Fudge is a former chair of the Congressional Black Caucus. When Tim Ryan challenged Pelosi for minority leader two years ago, one problem he was up against was that he was a midwestern white guy. We need midwestern white guys, he argued, reminding the caucus of Trump’s victory in the Rust Belt. But Democrats increasingly depend on women and minority voters, a fact which Pelosi’s own allies have exploited this week in noting how bad it would look if the first woman Speaker were prevented from taking the gavel again by a man. The solution to that problem among the anti-Pelosi group is to find a woman challenger within their own ranks. Fudge fits the bill, with the potential to become not just the second woman Speaker in U.S. history but the first black Speaker. Since it’s taken for granted among the left that Trump is a white nationalist, who better to do battle with him on their behalf than Fudge?
Ryan, by the way, pulled 63 votes to Pelosi’s 134 in their caucus battle to be minority leader two years ago, a respectable showing. More than five dozen of his colleagues preferred someone other than Nancy. The stakes are much higher now with Democrats in the majority so members will be more reluctant to strike at the Queen, but Fudge emerging as a challenger and potentially galvanizing the CBC to back her is perilous for Pelosi. Once fencesitters become convinced that she really can’t get to 218, her support might collapse.
Most opinion among the chatterati to which I’ve been exposed on Twitter has been that it’d be borderline rude to try to dethrone Pelosi when she’s on the cusp of running the House again. She was the caucus leader who presided over their big gains last week, wasn’t she? She’s an effective legislator who got ObamaCare passed against long odds in 2010, didn’t she? Well, then, stand aside. I don’t understand that logic, though. The fact that Pelosi didn’t prevent a blue wave doesn’t mean she’s not toxic, it simply means she’s not as toxic as Trump and the GOP were this time. If she gets the credit for last week’s win, why doesn’t she get (some of) the blame for the previous four election cycles in which Democrats were relegated to the minority?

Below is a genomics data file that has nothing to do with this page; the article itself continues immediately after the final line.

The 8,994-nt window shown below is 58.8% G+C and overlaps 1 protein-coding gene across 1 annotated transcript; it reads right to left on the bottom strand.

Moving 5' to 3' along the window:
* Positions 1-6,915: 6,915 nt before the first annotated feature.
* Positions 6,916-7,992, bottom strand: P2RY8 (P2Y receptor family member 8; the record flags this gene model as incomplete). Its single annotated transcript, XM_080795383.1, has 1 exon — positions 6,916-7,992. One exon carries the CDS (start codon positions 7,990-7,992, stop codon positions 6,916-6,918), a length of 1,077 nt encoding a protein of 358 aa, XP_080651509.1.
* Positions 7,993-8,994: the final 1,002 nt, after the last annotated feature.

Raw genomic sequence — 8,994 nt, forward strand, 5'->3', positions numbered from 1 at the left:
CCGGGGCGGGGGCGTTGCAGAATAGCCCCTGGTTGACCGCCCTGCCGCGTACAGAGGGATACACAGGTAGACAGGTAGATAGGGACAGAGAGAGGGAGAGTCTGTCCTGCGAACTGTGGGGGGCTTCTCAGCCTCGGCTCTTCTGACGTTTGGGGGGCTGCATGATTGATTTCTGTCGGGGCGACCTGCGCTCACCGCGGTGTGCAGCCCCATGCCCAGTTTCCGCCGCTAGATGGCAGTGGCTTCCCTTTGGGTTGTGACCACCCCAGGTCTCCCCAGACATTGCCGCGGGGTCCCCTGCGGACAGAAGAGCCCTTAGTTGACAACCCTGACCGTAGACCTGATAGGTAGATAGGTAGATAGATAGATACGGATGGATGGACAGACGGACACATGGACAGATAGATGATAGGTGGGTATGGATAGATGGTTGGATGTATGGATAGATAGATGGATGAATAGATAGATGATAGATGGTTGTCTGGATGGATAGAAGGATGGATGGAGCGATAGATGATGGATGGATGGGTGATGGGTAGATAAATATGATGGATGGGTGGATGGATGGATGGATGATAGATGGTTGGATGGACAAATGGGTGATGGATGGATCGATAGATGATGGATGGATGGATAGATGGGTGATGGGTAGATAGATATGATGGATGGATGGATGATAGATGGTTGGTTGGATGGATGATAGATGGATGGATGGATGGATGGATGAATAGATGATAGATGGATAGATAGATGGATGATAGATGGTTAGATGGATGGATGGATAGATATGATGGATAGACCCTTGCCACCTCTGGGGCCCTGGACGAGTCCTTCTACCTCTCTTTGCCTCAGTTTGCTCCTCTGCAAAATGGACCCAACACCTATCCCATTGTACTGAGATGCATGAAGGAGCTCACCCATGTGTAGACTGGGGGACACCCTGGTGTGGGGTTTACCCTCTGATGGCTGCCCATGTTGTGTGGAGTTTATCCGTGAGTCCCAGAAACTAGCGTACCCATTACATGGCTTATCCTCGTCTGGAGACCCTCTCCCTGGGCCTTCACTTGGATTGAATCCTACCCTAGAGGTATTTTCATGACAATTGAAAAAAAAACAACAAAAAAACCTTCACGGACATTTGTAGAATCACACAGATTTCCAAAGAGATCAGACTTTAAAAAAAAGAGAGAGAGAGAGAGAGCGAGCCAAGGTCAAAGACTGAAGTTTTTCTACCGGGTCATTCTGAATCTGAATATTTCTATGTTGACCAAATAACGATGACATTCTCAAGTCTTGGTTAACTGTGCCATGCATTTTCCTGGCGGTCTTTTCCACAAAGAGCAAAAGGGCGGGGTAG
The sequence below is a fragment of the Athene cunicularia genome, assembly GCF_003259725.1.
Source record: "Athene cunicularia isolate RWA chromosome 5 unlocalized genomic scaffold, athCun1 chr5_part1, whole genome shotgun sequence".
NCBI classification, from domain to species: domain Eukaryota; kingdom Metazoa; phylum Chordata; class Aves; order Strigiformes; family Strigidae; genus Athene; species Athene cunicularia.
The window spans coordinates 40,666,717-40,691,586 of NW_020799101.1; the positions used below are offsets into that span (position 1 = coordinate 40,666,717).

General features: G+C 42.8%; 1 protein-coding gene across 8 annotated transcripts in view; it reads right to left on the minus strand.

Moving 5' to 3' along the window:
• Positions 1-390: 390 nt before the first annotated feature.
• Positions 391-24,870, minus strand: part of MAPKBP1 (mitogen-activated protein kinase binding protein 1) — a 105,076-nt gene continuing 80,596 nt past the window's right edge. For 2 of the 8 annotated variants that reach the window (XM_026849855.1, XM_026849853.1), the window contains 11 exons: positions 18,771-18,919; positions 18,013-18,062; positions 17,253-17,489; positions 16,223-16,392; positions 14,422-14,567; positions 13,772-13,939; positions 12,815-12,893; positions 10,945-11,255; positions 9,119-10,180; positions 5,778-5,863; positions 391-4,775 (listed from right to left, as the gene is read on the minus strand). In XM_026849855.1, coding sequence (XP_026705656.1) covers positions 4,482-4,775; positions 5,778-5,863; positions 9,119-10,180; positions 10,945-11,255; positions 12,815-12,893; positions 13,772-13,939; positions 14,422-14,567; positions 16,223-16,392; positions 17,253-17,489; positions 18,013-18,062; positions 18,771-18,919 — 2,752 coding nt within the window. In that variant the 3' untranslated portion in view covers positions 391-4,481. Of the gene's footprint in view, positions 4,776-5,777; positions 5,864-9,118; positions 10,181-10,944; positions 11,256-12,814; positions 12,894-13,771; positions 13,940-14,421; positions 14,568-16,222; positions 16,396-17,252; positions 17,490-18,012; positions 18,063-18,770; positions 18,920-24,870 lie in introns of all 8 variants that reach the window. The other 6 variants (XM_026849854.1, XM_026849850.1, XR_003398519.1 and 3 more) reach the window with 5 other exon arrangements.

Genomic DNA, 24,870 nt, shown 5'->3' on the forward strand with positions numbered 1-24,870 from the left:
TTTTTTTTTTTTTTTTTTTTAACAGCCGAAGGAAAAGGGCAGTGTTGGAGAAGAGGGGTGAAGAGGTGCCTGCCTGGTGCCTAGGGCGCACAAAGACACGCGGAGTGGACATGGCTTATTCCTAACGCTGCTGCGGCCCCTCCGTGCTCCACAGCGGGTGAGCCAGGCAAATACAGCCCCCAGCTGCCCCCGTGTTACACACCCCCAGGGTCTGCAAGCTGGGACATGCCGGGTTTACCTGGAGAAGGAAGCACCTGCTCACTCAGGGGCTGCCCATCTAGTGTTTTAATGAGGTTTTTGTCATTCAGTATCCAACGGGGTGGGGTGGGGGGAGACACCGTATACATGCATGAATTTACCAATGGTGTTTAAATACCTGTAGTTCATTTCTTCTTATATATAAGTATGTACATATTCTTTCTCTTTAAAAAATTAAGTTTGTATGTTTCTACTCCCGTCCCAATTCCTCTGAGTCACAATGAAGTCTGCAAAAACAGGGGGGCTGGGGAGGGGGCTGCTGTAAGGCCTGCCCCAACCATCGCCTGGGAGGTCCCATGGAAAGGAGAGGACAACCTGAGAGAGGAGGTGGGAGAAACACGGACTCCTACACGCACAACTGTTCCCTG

And who cares if she’s an effective legislator? She’s facing a Republican Senate and a Republican president. Nothing she passes is getting signed into law over the next two years. Democrats are better off booting her, installing a younger team, and letting them use these next two years as low-stakes on-the-job training in the hope/expectation that they’ll have total control of government after 2020. The top two, Pelosi and Hoyer, have been there since Bush’s first term; it’s embarrassing that the “party of the young” or whatever is stuck with these near-octogenarians who can’t relinquish power even though there’s nothing much for them to do for the rest of the decade except rubber-stamp committee subpoenas. If the anti-Pelosi group is going to end up caving by voting “present” instead of no — which, let’s face it, is the likely outcome — they should at least use the momentum they have now to try to extract a pledge from her and Hoyer about stepping down at some mutually agreeable time. Even if they try to back out of the pledge later, the mere fact that they’ve made it might embolden Democratic fencesitters to join the anti-Pelosis when they do.